Sunday 18 August 2019

Orban will not bend to EU pressure to soften laws on international universities after Soros college row


Liberal philanthropist George Soros. Photo: Sean Dempsey/PA Wire
Liberal philanthropist George Soros. Photo: Sean Dempsey/PA Wire

Marton Dunai

Hungary will not relax rules for international universities despite pressure from the European Union and offers from Germany to mediate in a row over a college founded by US billionaire George Soros, the government said yesterday.

Prime Minister Viktor Orban, a nationalist who has clashed with the EU, has been accused of restricting academic freedom with his new higher education rules, which the Central European University (CEU) said forced it out of the country.

"There is no change in our core view," government spokesman Zoltan Kovacs said. "We will not change the laws and regulations that govern higher education in Hungary. We still operate on that basis."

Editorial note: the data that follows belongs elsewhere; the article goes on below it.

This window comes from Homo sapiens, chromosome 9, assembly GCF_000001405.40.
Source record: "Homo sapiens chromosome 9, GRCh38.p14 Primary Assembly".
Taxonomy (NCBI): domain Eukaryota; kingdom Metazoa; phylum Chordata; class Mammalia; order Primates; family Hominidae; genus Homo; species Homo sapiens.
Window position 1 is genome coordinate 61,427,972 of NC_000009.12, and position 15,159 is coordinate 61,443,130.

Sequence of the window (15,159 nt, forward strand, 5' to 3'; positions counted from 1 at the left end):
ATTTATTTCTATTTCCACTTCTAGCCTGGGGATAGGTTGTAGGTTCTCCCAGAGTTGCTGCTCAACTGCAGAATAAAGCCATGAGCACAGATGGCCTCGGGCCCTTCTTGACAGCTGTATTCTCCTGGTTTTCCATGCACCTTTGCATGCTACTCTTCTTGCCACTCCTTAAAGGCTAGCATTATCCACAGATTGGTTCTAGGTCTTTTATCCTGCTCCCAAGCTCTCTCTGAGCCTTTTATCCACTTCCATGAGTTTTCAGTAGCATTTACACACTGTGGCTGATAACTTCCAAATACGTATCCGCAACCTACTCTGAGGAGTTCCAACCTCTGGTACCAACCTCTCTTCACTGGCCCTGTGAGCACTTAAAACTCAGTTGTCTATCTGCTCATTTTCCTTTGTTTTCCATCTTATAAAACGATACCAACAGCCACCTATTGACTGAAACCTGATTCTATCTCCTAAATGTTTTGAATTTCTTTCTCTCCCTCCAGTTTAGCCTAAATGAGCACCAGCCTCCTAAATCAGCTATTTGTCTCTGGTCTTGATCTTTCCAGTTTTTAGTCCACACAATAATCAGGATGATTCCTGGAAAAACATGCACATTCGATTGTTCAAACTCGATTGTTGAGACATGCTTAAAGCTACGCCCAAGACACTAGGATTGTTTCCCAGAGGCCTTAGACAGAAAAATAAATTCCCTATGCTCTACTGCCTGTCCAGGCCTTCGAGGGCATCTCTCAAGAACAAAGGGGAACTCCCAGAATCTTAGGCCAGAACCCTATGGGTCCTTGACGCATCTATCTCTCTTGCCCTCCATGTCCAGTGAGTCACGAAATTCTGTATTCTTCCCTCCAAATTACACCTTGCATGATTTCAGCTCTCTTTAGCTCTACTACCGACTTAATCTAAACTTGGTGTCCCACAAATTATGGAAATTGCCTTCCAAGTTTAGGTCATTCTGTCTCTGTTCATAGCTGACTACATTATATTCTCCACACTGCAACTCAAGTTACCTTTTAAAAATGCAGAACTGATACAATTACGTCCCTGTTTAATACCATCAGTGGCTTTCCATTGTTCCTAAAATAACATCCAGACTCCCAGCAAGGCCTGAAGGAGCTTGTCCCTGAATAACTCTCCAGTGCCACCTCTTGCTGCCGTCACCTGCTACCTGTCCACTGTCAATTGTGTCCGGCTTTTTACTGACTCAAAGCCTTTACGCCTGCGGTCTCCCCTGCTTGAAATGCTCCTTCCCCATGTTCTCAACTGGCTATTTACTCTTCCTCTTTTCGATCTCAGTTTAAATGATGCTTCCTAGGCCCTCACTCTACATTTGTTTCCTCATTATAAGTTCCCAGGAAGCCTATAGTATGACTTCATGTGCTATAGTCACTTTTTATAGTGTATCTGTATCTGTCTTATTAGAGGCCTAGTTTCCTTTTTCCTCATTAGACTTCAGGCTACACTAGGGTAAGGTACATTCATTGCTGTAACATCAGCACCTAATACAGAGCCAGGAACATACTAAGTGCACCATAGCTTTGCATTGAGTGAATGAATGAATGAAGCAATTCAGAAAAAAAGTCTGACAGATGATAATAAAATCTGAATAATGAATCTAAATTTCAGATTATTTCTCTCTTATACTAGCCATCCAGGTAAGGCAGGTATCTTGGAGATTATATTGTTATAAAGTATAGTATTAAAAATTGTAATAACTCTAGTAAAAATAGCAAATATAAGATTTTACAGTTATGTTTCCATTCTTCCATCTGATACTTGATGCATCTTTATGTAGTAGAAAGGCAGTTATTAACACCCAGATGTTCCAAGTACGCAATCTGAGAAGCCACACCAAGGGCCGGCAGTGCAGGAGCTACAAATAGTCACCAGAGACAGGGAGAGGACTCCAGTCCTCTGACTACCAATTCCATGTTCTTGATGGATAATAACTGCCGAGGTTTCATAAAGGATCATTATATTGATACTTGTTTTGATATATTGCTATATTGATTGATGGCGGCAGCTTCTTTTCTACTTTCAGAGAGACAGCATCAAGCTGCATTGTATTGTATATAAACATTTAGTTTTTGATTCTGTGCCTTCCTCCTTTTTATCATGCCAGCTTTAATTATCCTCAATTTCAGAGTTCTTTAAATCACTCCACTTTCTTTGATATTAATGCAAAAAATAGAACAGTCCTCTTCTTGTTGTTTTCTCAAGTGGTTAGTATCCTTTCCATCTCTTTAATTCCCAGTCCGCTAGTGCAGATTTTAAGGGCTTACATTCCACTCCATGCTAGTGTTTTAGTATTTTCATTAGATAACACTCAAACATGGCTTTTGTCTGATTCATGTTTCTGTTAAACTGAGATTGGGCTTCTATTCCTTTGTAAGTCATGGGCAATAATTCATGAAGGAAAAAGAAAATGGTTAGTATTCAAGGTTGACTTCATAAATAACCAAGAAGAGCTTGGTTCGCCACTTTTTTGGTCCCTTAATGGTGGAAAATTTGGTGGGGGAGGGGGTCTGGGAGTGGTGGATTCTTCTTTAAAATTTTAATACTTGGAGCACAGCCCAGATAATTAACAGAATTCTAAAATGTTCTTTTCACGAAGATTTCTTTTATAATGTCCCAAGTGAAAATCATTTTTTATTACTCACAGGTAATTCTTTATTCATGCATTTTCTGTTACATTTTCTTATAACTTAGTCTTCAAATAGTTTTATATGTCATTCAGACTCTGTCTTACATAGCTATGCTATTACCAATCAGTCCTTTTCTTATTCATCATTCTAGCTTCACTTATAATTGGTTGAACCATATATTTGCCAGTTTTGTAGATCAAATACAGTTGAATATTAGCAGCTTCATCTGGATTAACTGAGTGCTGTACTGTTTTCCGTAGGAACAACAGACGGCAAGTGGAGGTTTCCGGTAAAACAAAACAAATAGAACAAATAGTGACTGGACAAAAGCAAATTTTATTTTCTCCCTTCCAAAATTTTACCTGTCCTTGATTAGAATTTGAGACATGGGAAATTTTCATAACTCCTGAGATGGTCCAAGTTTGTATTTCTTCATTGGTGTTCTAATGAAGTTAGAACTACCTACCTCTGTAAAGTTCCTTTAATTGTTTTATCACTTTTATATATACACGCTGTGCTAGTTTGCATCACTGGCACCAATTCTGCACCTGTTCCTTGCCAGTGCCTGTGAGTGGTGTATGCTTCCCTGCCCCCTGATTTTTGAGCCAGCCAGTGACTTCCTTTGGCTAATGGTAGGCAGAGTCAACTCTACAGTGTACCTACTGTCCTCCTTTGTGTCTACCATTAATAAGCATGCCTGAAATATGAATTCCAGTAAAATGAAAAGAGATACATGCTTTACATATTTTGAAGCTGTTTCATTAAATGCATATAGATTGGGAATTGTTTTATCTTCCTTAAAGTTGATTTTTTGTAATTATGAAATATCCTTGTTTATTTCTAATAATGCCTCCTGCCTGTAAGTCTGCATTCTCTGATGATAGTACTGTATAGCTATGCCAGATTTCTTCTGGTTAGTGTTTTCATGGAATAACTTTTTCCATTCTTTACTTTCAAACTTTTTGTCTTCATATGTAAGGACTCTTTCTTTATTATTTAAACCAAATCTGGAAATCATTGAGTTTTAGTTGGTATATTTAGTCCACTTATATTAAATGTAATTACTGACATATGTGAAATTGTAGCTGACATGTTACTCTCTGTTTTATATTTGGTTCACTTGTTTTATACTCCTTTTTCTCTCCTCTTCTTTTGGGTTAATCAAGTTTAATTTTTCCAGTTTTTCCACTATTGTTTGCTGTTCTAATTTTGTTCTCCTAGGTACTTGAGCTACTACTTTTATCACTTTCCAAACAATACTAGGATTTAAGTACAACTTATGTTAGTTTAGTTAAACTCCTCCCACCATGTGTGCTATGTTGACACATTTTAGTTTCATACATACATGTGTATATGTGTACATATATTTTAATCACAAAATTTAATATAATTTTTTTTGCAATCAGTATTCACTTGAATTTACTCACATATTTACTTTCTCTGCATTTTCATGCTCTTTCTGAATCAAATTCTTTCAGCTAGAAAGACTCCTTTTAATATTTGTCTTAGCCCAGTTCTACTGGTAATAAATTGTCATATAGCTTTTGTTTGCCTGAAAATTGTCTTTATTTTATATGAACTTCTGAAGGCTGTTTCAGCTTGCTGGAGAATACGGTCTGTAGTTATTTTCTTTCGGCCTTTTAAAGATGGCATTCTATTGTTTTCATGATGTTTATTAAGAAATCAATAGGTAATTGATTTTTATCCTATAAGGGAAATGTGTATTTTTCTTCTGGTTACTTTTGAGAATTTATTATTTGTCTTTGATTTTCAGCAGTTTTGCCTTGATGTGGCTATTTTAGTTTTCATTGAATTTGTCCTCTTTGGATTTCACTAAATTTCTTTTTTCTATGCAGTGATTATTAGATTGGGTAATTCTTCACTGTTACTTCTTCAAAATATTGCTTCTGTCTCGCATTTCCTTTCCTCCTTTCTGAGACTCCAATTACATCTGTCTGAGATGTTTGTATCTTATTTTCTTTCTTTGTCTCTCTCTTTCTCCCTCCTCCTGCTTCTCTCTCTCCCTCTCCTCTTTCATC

Central European University, set up by Mr Soros, a Hungarian-born liberal philanthropist, will move part of its operations to Austria from September because of rules forbidding it to issue US degrees.

The dispute, often seen as a proxy for disagreements between Mr Soros and Mr Orban on migration, is one of the main issues that caused the European Peoples' Party to suspend Mr Orban's Fidesz party before European elections.

The government of the German state of Bavaria and the Technical University of Munich stepped in to help.

Offering three new professorships and new courses to augment CEU's teaching, they said they would open a way for CEU to issue international degrees.

A Hungarian government official told an opposition member of the Budapest parliament that Hungary considered Bavarian participation in the Hungarian higher education sector "a step that builds trust".

Irish Independent

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